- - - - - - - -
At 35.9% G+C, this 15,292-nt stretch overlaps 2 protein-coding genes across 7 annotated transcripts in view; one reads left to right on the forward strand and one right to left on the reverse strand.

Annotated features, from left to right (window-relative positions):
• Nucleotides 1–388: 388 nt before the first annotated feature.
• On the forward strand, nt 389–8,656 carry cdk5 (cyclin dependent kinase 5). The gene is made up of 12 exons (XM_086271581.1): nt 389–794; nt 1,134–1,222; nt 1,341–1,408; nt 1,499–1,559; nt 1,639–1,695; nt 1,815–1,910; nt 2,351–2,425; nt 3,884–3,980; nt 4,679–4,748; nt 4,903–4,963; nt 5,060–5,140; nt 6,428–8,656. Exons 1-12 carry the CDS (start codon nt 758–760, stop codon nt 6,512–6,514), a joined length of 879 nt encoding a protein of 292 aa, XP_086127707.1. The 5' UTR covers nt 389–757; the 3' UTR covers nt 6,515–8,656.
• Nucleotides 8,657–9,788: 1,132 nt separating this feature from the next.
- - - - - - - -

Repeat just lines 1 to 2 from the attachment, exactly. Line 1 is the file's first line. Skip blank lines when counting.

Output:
At 35.9% G+C, this 15,292-nt stretch overlaps 2 protein-coding genes across 7 annotated transcripts in view; one reads left to right on the forward strand and one right to left on the reverse strand.

Annotated features, from left to right (window-relative positions):